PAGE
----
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Another Perspective on Print-Color Sequence

(September 2007) posted on Thu Sep 27, 2007

An article we featured in July about an experiment to determine the best color order for process-color screen printing drew an insightful response from master printer Michel Caza. Learn what he sees as the key factors for getting the most accurate and intense colors out of a four-color inkset.


By Michel Caza

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For printing, we used 250-g, matte, coated paper that measured 22 x 28 in. The ink we selected was a very thixotropic formulation from Encres Dubuit called UV Mat 8 MK. Our squeegee was a triple-durometer Fimor Serilor blade with 90-65-90 shore hardness, and it was set to print at an angle of 75°. The images were printed on a semi-automatic Grafica clamshell press, model GF-3040, with a 30 x 40-in. bed and with 0.078 in. of offcontact between screen and substrate. Squeegee speed was set at approximately 13 in./sec, while the speed of the 500- micron-thick floodbar was set at half the squeegee speed. The prints were cured on a Grafica curing unit under one 120- watt/in. lamp and with a belt speed of 148 ft/min.

One of the most important parameters to note in this experiment was the single coat of emulsion. Low emulsion over mesh (EOM) is absolutely critical in four-color-process printing with UV inks. The greater the EOM, the greater the potential for dot build-up that can lead to gain and cause dots from the fourth color to fail to transfer to the substrate. Of course, this single coating, even on the 450-thread/in. mesh, resulted in a relatively high Rz. But with 150-line/in. halftones, the dots are so small that even if their shape is not very good, the imperfections are invisible to the eye. Also, the tonal curves were compensated to produce the correct results on these screens, which made Rz a less critical issue.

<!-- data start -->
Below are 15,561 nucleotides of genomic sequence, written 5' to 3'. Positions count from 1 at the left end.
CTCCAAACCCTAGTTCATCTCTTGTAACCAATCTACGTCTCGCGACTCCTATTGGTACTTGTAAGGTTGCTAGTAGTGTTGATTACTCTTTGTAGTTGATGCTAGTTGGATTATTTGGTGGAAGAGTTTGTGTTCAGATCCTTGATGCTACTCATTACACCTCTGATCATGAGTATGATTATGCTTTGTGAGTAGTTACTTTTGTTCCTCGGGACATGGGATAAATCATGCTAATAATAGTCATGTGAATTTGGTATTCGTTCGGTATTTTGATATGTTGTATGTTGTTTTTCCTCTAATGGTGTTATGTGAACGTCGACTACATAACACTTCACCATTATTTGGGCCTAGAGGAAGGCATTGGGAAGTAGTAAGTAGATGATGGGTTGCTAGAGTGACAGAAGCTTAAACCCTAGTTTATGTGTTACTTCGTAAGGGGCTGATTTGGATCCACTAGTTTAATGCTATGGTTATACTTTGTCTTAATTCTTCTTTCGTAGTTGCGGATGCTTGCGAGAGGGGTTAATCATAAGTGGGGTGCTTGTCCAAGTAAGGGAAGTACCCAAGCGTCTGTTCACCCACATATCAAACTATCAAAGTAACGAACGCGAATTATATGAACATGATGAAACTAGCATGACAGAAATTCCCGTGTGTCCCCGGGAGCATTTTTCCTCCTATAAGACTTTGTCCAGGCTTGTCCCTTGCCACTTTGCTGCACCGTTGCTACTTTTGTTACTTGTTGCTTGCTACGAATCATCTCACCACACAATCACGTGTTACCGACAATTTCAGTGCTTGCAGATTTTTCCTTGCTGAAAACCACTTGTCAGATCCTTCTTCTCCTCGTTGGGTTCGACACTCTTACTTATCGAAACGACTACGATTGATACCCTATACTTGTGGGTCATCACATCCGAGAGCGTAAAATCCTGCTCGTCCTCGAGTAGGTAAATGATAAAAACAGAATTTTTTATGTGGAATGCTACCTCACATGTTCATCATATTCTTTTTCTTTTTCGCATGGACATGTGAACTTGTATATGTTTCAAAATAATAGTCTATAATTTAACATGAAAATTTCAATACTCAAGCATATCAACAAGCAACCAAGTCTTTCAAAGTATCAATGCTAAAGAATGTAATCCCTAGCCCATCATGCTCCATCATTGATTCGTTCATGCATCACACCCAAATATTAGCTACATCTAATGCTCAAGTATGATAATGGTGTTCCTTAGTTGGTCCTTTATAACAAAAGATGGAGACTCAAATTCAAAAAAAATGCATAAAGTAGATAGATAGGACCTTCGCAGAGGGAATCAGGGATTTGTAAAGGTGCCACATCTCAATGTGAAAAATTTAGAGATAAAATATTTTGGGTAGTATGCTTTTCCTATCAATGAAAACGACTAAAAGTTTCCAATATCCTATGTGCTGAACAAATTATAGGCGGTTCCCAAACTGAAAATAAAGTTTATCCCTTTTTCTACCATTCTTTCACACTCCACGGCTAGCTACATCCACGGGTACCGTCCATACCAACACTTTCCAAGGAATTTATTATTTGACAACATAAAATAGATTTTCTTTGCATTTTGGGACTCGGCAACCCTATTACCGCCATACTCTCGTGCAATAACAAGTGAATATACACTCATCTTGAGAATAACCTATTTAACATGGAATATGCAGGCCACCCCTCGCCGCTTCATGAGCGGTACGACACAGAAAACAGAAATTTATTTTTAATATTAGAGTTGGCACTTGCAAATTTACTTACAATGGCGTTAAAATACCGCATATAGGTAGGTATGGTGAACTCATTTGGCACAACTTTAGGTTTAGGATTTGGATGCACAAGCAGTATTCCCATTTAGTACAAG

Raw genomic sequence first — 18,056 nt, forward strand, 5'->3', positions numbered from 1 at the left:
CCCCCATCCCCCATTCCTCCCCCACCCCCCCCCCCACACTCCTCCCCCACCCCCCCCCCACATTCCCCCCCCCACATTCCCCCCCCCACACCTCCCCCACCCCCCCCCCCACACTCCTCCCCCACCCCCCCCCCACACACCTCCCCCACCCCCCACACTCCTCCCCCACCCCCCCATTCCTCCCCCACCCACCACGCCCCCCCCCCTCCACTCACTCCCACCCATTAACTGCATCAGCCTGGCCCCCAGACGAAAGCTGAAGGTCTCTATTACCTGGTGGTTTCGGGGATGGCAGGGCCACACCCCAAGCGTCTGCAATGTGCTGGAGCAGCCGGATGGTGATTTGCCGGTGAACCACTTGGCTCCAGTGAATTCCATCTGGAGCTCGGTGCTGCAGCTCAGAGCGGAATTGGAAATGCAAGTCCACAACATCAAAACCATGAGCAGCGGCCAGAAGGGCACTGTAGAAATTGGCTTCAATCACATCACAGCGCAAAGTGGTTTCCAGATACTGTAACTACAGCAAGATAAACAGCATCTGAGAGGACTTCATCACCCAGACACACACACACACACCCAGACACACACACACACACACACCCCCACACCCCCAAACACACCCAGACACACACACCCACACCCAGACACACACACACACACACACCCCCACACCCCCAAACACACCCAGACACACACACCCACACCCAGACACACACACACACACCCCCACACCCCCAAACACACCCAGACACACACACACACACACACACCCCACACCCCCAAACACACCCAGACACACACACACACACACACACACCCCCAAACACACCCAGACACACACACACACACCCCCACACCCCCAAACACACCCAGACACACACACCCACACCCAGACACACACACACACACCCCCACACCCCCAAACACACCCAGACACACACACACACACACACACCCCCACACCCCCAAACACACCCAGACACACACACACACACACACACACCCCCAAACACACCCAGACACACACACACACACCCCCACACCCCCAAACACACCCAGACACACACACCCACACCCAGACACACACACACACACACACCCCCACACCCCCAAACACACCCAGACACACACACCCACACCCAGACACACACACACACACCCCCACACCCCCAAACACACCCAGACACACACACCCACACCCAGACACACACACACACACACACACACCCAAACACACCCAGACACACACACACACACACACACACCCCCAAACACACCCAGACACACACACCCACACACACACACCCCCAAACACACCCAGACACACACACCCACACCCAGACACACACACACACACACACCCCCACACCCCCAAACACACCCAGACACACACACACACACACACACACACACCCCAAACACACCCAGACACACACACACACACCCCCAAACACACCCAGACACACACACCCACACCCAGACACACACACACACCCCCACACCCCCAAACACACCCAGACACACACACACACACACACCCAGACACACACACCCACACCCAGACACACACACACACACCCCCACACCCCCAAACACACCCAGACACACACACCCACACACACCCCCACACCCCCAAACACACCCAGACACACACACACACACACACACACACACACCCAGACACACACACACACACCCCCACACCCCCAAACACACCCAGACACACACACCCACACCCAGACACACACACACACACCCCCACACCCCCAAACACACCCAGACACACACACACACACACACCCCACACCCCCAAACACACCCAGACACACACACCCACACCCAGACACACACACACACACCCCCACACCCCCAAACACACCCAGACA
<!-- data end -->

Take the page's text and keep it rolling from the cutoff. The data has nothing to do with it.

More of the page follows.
Another option would be to use a capillary-film stencil system, which can provide EOMs as low as 6 microns with low Rz values. The primary drawback of capillary films, however, is that they are substantially more expensive than direct emulsions. For a company like mine, where we regularly produced 40-50 screens per day measuring from 20 x 28 to 85 x 56 in., the cost of the stencil system was a very significant concern.

 

Seeing the big picture

Church’s article provided an objective and informative look at the influence of color order in process-color printing and its effect on the appearance of the final print. My objective here was to emphasize that color order must be viewed as just one of the many parameters involved in halftone screen printing. If any of these parameters is missing or neglected, it becomes impossible to achieve accurate, high-quality halftones. Graphics screen printing is a giant world of variables, and you must hold all those variables closely in check to be assured of a controlled, predictable workflow.

 

 

Michel Caza is the former owner of Grafi-Caza, an acclaimed printing company based in Cergy, France. A specialist in process-color printing with UV ink, Caza has won numerous awards in international printing competitions and trained scores of other award-winning printers. He is a board member of FESPA and a former president of the organization, as well as a member of the Academy of Screen Printing Technology, which he previously chaired. Caza frequently speaks at trade events around the world and has authored many technical articles and books about screen printing.

 


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